When In Rome: Know Before You Go - Traveling with Children
by Kathleen Dwyer
Guest blogger, Kathleen Dwyer, couldn’t be more qualified to discuss traveling with children. Kathleen has split her career between the travel industry and being a teacher. Not only does she have a Masters’s in Elementary Education, but she also has traveled to over 100 countries! Kathleen offers some great insight and information on preparing for family travel.
The excitement rises as you plan your first multigenerational trip with youngsters and grandparents alike. Where do you begin? You have elementary school-aged children who have never traveled outside of the country before and want to be organized and prepared for anything that might arise. You also want your children to be engaged, learning, and enjoying the trip just as much as the adult members of the family.
On your international trips with children, keep it focused on one city or region, overload and overscheduling organized tours can lead to frustration and distraction with little ones. They do best if they are familiarized first with what they are going to see and experience. Keep the engagement expectations to shorter spurts of time rather than an all-day tour of a historical site.
Start by listing what your child’s current interests are. Do you have a budding soccer star in your household? A practicing chef/foodie who loves working in the kitchen? Do you have time at home for family read-aloud where you can infuse fun children’s literature into nighttime reading together? All these activities will help to prepare your child for a trip of a lifetime and make it unforgettable.
Rome: Here we Come!!
Rome, what a place to begin, one of the ancient capitals of the world that once extended south over the Mediterranean to Africa and as far north as Scotland. The Romans gave us so many important innovations that we still use today. Engaging your children about the ancients’ ways and their achievements will be fascinating for your family to read and study before you leave.
Children learn best if it is in a method that compares their present-day life with those of their peers in the past. What was it like to be a child in ancient Rome? How did they live, go to school, and play? Start with the school library or children’s literature websites to start the discussion rolling and the wheels turning.
Recommended book series can hook your child and broaden their reading content while learning about a decisive chapter of world history. Here is a start with age-appropriate literature to heighten their interest:
Roman Invasion My Story series by Jim Eldridge
The My Story series presents fictional diaries placing children in the action of history.
Roman Diary: The Journal of Iliona by Richard Platt
This is a fictional diary of a young girl captured by pirates and sold as a Roman slave. A look in the day of a life of children from the perspective of both the privileged and the poor.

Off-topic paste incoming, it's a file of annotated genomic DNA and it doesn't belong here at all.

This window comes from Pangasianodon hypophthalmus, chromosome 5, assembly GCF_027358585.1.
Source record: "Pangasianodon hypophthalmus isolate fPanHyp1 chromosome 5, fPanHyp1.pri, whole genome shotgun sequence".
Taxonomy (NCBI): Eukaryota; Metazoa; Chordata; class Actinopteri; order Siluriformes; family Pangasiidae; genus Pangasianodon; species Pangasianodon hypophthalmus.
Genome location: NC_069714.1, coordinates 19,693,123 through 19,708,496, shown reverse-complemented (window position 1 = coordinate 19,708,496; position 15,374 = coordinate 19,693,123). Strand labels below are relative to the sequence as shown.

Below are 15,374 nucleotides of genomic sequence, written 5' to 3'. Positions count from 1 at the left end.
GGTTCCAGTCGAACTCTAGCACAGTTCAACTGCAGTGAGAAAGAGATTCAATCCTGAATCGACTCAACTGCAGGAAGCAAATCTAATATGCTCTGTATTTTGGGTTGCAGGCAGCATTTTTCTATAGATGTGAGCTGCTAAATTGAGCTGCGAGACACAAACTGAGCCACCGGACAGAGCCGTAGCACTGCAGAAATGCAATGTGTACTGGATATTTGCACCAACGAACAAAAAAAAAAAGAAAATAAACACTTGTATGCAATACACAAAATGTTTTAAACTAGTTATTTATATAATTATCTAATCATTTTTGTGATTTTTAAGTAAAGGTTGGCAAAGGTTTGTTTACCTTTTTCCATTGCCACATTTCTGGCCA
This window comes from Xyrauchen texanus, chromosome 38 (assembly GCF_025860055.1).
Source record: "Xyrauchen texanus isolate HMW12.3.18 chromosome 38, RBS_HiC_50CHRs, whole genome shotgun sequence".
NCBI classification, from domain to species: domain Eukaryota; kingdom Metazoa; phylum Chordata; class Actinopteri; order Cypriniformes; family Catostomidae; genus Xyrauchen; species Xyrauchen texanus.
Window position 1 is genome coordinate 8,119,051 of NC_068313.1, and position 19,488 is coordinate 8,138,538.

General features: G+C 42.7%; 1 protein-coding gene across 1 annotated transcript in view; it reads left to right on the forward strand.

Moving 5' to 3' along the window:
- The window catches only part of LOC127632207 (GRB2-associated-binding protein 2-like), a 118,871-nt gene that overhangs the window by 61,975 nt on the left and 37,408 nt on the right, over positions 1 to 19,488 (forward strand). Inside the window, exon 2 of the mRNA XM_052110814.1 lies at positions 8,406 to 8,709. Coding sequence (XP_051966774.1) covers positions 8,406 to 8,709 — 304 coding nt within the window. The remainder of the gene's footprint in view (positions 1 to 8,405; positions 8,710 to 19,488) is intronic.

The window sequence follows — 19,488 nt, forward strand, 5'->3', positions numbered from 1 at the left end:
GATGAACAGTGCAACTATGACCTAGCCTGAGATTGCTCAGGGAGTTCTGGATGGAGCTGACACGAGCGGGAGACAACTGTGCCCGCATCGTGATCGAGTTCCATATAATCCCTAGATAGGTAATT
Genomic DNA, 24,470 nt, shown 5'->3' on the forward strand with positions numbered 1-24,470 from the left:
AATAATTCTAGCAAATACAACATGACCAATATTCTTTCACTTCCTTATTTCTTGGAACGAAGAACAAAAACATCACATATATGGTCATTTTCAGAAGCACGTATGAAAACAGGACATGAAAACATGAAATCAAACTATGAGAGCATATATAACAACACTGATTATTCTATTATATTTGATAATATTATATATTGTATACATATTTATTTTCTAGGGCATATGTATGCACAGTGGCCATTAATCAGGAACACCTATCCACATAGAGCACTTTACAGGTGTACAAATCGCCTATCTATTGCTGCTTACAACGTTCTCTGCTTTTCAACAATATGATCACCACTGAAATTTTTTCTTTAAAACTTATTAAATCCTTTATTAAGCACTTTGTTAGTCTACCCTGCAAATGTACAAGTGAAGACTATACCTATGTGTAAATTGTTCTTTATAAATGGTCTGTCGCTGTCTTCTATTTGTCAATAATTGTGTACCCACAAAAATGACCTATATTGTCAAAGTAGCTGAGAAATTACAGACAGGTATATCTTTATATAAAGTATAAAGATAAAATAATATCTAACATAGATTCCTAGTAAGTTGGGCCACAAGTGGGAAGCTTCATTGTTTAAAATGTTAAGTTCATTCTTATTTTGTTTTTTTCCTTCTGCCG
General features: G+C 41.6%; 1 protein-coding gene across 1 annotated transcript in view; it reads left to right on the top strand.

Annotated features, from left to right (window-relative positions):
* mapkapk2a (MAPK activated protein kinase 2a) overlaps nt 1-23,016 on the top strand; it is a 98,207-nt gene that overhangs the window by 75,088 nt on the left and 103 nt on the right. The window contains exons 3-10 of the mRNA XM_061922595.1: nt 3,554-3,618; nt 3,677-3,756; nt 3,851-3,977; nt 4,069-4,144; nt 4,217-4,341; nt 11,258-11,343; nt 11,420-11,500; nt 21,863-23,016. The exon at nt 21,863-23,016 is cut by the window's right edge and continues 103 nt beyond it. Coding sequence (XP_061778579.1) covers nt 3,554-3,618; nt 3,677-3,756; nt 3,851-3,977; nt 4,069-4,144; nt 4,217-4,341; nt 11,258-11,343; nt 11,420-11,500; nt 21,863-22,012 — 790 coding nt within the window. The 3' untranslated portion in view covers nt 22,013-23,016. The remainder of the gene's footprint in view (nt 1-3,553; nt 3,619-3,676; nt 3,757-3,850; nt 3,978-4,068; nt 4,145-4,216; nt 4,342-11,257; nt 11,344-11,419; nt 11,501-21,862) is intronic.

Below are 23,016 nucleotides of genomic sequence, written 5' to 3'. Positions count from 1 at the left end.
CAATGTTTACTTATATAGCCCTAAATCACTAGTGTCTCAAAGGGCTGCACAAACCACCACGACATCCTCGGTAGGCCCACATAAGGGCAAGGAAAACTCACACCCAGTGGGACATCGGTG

The Roman Mysteries: The Thieves of Ostia by Caroline Lawrence
The Roman Mysteries is a fun series for children about three girl detectives solving crimes on the streets of ancient Rome.
Children love tales of gods and spirits and what they represent. It is completely escapist, and in Rome, the pre-Christian gods are present on nearly every street corner. Start with the tale of Romulus and Remus and the founding of Rome. Read up on other gods and goddesses that are a part of the vibe of the city, such as Jupiter, king of the gods; Neptune, the god of the sea; Venus, the goddess of love; Minerva, the goddess of wisdom; and Vulcan, the god of fire.
Visit the website below for stories of the gods:
Who doesn’t love a great Italian meal? Take the family to a local Italian restaurant a few times to familiarize your children with what they will be eating while away from home. If you have a child who loves to cook and wants to have a family experience with food, I suggest perhaps a market walk and even a cooking class with an authentic Italian chef in Rome. I highly recommend chef Andrea, who opens his Trastevere restaurant for cooking classes and a communal meal. I still use his recipes!
Visit Andrea’s website to view more information on his programs:
The Romans gave us so many things that are still a part of our daily life that should be appreciated and revered. Give your child a little assignment to research Roman inventions and innovations that are still in use today. (Hint Hint! Concrete, building arches, newspapers, and plumbing are just some of them!)
You can choose to do an at-home project building a Roman arch, the basis for Roman architecture, by following these instructions on National Geographic for kids:
Make a Roman arch (nationalgeographic.com)
How about a day or evening out for a soccer match? The Romans are fanatical about their football teams and the camaraderie and atmosphere in their stadiums. The two local professional clubs are SS Lazio and AS Roma. All the action takes place in the Stadio Olympico, which the two teams share.
Enjoy your journey, leave only footprints, bring home photographs and memories, and perhaps a brand new appreciation for a culture that is thousands of years older than ours.